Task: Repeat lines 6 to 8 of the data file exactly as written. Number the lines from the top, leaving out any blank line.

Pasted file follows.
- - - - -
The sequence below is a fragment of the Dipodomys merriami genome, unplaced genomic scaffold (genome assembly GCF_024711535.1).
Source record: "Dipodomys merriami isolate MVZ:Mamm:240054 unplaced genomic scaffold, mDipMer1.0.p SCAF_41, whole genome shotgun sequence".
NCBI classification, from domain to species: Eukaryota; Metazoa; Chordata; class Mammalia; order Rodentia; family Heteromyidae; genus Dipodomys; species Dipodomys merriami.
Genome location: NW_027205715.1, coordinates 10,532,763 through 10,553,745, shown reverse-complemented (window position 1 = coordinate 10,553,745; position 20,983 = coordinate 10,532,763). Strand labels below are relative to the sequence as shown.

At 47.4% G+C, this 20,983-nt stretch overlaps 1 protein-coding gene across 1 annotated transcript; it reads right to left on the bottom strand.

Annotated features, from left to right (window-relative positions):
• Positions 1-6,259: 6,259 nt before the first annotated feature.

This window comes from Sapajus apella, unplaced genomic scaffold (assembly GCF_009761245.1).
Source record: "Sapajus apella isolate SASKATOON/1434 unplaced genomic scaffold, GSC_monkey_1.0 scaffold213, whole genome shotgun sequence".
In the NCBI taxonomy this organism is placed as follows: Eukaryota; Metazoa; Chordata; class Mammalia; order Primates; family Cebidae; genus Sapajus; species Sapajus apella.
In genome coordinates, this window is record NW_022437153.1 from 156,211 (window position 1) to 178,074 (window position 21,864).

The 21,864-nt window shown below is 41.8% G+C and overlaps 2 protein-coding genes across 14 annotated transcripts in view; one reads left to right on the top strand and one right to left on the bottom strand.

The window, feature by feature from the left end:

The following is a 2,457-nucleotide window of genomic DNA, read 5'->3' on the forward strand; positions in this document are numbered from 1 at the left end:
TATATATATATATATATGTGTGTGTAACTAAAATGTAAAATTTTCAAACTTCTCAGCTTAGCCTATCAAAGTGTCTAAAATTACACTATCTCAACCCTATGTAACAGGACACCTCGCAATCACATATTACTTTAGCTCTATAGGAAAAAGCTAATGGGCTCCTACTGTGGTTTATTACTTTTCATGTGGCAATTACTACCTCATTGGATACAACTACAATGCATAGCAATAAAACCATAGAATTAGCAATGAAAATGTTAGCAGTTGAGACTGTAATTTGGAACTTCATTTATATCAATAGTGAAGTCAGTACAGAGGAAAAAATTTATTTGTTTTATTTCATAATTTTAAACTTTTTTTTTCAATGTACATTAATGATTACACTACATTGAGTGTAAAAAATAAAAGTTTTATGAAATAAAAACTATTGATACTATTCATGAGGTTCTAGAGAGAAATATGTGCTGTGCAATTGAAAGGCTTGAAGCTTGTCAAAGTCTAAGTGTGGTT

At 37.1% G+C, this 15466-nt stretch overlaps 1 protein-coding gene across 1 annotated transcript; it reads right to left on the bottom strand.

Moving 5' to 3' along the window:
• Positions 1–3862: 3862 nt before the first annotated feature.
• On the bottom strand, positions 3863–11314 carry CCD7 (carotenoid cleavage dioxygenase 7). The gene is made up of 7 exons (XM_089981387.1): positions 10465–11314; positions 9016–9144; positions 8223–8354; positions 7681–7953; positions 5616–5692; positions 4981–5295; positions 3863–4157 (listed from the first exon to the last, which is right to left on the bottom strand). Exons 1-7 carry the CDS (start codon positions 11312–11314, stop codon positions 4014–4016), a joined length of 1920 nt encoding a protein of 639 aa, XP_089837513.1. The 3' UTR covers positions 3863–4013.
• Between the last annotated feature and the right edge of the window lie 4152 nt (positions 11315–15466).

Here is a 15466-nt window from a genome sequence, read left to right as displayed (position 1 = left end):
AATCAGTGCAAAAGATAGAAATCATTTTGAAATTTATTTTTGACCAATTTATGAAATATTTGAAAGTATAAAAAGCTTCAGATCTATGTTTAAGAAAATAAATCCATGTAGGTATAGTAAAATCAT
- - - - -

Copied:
Annotated features, from left to right (window-relative positions):
• Positions 1-6,259: 6,259 nt before the first annotated feature.

This window comes from Sapajus apella, unplaced genomic scaffold (assembly GCF_009761245.1).